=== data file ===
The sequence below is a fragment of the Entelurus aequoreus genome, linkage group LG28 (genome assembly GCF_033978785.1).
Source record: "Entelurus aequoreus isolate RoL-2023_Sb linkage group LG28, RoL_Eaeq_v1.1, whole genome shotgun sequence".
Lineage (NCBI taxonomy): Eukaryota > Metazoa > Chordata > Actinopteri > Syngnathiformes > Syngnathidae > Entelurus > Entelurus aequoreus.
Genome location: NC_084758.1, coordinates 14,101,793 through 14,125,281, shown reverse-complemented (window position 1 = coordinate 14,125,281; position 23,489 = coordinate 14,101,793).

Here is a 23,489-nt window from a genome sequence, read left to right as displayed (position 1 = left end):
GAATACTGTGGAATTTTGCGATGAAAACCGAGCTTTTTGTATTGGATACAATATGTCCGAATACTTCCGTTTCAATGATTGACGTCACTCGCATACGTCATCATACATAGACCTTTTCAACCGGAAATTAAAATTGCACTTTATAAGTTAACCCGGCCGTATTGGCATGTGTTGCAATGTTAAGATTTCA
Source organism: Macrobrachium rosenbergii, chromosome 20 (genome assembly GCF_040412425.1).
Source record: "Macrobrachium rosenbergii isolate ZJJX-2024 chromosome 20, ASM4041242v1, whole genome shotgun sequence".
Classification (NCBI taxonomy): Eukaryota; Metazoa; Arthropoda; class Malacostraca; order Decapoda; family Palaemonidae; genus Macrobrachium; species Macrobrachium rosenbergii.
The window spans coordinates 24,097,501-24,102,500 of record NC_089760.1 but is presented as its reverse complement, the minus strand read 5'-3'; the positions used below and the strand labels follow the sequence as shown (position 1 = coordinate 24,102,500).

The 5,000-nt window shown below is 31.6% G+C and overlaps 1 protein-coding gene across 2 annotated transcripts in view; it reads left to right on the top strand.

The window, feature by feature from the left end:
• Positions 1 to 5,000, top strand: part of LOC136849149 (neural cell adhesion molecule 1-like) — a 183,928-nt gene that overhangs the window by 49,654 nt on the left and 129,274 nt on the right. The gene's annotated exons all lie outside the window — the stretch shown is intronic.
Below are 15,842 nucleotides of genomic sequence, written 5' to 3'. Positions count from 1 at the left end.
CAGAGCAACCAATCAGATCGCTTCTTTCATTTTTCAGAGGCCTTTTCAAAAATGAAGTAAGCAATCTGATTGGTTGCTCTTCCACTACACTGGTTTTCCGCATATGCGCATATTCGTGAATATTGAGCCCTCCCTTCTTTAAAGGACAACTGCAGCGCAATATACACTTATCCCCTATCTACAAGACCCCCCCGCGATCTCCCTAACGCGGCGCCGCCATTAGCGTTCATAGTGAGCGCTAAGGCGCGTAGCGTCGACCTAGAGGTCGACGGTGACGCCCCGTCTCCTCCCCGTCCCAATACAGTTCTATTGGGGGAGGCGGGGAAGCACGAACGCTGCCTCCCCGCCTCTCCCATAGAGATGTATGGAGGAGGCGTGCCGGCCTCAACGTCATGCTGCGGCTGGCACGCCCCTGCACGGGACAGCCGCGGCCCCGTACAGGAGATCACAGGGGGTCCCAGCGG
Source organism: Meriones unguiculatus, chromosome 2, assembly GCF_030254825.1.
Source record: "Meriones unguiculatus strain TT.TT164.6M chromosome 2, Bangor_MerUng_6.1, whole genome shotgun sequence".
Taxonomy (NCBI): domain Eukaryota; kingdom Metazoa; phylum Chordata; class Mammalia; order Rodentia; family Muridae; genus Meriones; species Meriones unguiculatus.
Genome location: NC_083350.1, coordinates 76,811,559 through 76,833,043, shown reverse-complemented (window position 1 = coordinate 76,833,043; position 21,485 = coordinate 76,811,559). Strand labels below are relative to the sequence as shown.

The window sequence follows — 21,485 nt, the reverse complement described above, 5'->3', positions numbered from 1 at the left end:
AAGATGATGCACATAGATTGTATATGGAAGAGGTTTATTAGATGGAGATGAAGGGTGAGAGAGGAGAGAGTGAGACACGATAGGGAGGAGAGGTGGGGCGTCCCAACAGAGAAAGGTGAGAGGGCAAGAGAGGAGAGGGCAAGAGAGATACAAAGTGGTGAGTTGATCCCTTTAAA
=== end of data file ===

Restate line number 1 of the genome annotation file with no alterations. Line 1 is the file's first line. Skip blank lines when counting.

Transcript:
The sequence below is a fragment of the Entelurus aequoreus genome, linkage group LG28 (genome assembly GCF_033978785.1).